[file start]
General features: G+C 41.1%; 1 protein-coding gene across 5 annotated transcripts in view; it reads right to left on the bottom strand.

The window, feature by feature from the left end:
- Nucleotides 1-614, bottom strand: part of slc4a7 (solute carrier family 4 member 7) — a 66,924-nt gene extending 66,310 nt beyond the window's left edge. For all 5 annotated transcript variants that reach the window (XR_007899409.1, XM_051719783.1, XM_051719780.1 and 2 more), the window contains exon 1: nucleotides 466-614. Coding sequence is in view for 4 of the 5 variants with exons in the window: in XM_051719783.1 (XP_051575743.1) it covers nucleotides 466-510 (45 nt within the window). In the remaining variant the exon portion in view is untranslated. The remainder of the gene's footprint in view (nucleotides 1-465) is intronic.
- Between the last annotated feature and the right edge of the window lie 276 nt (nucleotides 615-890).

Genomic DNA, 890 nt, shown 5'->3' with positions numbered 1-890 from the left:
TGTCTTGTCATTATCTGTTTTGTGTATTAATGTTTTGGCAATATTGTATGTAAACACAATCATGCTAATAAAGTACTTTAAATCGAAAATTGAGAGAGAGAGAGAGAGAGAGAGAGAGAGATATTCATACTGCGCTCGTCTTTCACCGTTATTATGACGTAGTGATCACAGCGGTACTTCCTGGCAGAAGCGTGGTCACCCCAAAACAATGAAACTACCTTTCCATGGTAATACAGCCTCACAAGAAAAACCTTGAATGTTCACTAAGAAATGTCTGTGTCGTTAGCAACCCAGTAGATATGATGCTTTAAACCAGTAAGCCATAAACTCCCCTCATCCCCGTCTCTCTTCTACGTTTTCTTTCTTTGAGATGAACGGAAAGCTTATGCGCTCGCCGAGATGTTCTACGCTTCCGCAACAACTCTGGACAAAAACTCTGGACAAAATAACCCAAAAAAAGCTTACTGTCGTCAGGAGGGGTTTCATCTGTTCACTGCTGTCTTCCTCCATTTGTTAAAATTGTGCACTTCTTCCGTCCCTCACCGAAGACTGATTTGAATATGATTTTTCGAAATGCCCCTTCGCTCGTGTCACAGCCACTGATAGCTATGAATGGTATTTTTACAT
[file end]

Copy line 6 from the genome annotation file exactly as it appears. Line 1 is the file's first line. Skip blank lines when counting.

TGTCTTGTCATTATCTGTTTTGTGTATTAATGTTTTGGCAATATTGTATGTAAACACAATCATGCTAATAAAGTACTTTAAATCGAAAATTGAGAGAGAGAGAGAGAGAGAGAGAGAGAGATATTCATACTGCGCTCGTCTTTCACCGTTATTATGACGTAGTGATCACAGCGGTACTTCCTGGCAGAAGCGTGGTCACCCCAAAACAATGAAACTACCTTTCCATGGTAATACAGCCTCACAAGAAAAACCTTGAATGTTCACTAAGAAATGTCTGTGTCGTTAGCAACCCAGTAGATATGATGCTTTAAACCAGTAAGCCATAAACTCCCCTCATCCCCGTCTCTCTTCTACGTTTTCTTTCTTTGAGATGAACGGAAAGCTTATGCGCTCGCCGAGATGTTCTACGCTTCCGCAACAACTCTGGACAAAAACTCTGGACAAAATAACCCAAAAAAAGCTTACTGTCGTCAGGAGGGGTTTCATCTGTTCACTGCTGTCTTCCTCCATTTGTTAAAATTGTGCACTTCTTCCGTCCCTCACCGAAGACTGATTTGAATATGATTTTTCGAAATGCCCCTTCGCTCGTGTCACAGCCACTGATAGCTATGAATGGTATTTTTACAT